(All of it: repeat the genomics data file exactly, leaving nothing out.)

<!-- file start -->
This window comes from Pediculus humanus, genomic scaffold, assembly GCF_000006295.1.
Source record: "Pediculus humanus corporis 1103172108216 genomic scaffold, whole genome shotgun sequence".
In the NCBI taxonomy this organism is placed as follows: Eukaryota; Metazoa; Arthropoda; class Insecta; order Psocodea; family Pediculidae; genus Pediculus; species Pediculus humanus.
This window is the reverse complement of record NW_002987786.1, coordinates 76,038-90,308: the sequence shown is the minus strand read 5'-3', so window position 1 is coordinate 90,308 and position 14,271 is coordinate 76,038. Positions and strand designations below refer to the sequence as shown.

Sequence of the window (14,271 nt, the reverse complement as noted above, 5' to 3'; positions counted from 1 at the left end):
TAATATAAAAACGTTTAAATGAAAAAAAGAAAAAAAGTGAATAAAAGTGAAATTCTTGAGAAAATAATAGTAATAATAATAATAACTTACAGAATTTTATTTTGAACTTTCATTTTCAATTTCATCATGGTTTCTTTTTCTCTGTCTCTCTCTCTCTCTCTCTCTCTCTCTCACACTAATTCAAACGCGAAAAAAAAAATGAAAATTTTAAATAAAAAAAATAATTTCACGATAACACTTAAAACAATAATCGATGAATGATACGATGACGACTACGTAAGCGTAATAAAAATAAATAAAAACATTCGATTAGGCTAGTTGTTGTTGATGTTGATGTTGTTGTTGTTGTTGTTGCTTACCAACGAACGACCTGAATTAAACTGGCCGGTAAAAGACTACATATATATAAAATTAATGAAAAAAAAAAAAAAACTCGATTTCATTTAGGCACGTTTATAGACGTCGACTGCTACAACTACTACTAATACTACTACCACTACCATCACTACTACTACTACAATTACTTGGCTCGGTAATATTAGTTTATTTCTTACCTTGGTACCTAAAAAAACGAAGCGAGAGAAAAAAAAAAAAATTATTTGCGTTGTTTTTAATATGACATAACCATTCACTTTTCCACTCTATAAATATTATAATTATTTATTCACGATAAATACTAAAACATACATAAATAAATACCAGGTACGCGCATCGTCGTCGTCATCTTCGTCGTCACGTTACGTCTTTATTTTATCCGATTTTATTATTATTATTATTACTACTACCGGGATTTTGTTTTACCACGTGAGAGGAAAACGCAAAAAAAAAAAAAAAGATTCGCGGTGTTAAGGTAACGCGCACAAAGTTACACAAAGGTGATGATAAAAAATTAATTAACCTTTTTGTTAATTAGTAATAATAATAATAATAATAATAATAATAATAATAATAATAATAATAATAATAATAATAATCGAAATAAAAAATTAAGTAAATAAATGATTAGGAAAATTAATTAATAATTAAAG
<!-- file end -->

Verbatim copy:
This window comes from Pediculus humanus, genomic scaffold, assembly GCF_000006295.1.
Source record: "Pediculus humanus corporis 1103172108216 genomic scaffold, whole genome shotgun sequence".
In the NCBI taxonomy this organism is placed as follows: Eukaryota; Metazoa; Arthropoda; class Insecta; order Psocodea; family Pediculidae; genus Pediculus; species Pediculus humanus.
This window is the reverse complement of record NW_002987786.1, coordinates 76,038-90,308: the sequence shown is the minus strand read 5'-3', so window position 1 is coordinate 90,308 and position 14,271 is coordinate 76,038. Positions and strand designations below refer to the sequence as shown.

Sequence of the window (14,271 nt, the reverse complement as noted above, 5' to 3'; positions counted from 1 at the left end):
TAATATAAAAACGTTTAAATGAAAAAAAGAAAAAAAGTGAATAAAAGTGAAATTCTTGAGAAAATAATAGTAATAATAATAATAACTTACAGAATTTTATTTTGAACTTTCATTTTCAATTTCATCATGGTTTCTTTTTCTCTGTCTCTCTCTCTCTCTCTCTCTCTCTCTCACACTAATTCAAACGCGAAAAAAAAAATGAAAATTTTAAATAAAAAAAATAATTTCACGATAACACTTAAAACAATAATCGATGAATGATACGATGACGACTACGTAAGCGTAATAAAAATAAATAAAAACATTCGATTAGGCTAGTTGTTGTTGATGTTGATGTTGTTGTTGTTGTTGTTGCTTACCAACGAACGACCTGAATTAAACTGGCCGGTAAAAGACTACATATATATAAAATTAATGAAAAAAAAAAAAAAACTCGATTTCATTTAGGCACGTTTATAGACGTCGACTGCTACAACTACTACTAATACTACTACCACTACCATCACTACTACTACTACAATTACTTGGCTCGGTAATATTAGTTTATTTCTTACCTTGGTACCTAAAAAAACGAAGCGAGAGAAAAAAAAAAAAATTATTTGCGTTGTTTTTAATATGACATAACCATTCACTTTTCCACTCTATAAATATTATAATTATTTATTCACGATAAATACTAAAACATACATAAATAAATACCAGGTACGCGCATCGTCGTCGTCATCTTCGTCGTCACGTTACGTCTTTATTTTATCCGATTTTATTATTATTATTATTACTACTACCGGGATTTTGTTTTACCACGTGAGAGGAAAACGCAAAAAAAAAAAAAAAGATTCGCGGTGTTAAGGTAACGCGCACAAAGTTACACAAAGGTGATGATAAAAAATTAATTAACCTTTTTGTTAATTAGTAATAATAATAATAATAATAATAATAATAATAATAATAATAATAATAATAATAATAATAATCGAAATAAAAAATTAAGTAAATAAATGATTAGGAAAATTAATTAATAATTAAAG